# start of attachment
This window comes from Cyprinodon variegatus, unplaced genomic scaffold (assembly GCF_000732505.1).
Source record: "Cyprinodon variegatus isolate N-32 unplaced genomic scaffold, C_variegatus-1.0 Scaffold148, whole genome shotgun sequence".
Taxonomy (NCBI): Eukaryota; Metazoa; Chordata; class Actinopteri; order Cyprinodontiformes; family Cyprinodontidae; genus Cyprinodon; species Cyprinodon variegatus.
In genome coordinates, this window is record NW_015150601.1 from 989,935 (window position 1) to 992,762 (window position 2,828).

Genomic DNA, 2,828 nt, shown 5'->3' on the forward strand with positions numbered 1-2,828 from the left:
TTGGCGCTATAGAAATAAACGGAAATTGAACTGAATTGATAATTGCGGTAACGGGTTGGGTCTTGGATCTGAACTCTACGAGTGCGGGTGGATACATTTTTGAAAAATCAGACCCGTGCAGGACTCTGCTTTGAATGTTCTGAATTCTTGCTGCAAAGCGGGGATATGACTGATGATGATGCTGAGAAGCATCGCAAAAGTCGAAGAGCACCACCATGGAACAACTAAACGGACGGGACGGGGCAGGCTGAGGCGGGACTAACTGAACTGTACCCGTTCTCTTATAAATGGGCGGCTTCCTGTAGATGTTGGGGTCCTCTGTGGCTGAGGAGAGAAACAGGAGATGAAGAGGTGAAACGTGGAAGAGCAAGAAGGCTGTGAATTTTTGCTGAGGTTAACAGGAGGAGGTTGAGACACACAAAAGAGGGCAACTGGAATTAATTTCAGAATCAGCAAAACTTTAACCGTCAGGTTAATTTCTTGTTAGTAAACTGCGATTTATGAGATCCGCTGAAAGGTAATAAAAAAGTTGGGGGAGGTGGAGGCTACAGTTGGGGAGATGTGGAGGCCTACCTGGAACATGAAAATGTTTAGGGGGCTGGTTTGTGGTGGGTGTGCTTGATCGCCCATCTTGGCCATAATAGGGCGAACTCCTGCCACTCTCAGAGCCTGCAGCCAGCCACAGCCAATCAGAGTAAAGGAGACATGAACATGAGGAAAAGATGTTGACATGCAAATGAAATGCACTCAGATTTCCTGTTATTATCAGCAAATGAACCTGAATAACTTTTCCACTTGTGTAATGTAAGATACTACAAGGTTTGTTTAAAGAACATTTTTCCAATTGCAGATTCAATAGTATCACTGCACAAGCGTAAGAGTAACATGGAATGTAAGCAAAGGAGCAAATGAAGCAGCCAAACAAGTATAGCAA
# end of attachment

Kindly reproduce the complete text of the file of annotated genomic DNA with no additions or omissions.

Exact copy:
This window comes from Cyprinodon variegatus, unplaced genomic scaffold (assembly GCF_000732505.1).
Source record: "Cyprinodon variegatus isolate N-32 unplaced genomic scaffold, C_variegatus-1.0 Scaffold148, whole genome shotgun sequence".
Taxonomy (NCBI): Eukaryota; Metazoa; Chordata; class Actinopteri; order Cyprinodontiformes; family Cyprinodontidae; genus Cyprinodon; species Cyprinodon variegatus.
In genome coordinates, this window is record NW_015150601.1 from 989,935 (window position 1) to 992,762 (window position 2,828).

Genomic DNA, 2,828 nt, shown 5'->3' on the forward strand with positions numbered 1-2,828 from the left:
TTGGCGCTATAGAAATAAACGGAAATTGAACTGAATTGATAATTGCGGTAACGGGTTGGGTCTTGGATCTGAACTCTACGAGTGCGGGTGGATACATTTTTGAAAAATCAGACCCGTGCAGGACTCTGCTTTGAATGTTCTGAATTCTTGCTGCAAAGCGGGGATATGACTGATGATGATGCTGAGAAGCATCGCAAAAGTCGAAGAGCACCACCATGGAACAACTAAACGGACGGGACGGGGCAGGCTGAGGCGGGACTAACTGAACTGTACCCGTTCTCTTATAAATGGGCGGCTTCCTGTAGATGTTGGGGTCCTCTGTGGCTGAGGAGAGAAACAGGAGATGAAGAGGTGAAACGTGGAAGAGCAAGAAGGCTGTGAATTTTTGCTGAGGTTAACAGGAGGAGGTTGAGACACACAAAAGAGGGCAACTGGAATTAATTTCAGAATCAGCAAAACTTTAACCGTCAGGTTAATTTCTTGTTAGTAAACTGCGATTTATGAGATCCGCTGAAAGGTAATAAAAAAGTTGGGGGAGGTGGAGGCTACAGTTGGGGAGATGTGGAGGCCTACCTGGAACATGAAAATGTTTAGGGGGCTGGTTTGTGGTGGGTGTGCTTGATCGCCCATCTTGGCCATAATAGGGCGAACTCCTGCCACTCTCAGAGCCTGCAGCCAGCCACAGCCAATCAGAGTAAAGGAGACATGAACATGAGGAAAAGATGTTGACATGCAAATGAAATGCACTCAGATTTCCTGTTATTATCAGCAAATGAACCTGAATAACTTTTCCACTTGTGTAATGTAAGATACTACAAGGTTTGTTTAAAGAACATTTTTCCAATTGCAGATTCAATAGTATCACTGCACAAGCGTAAGAGTAACATGGAATGTAAGCAAAGGAGCAAATGAAGCAGCCAAACAAGTATAGCAA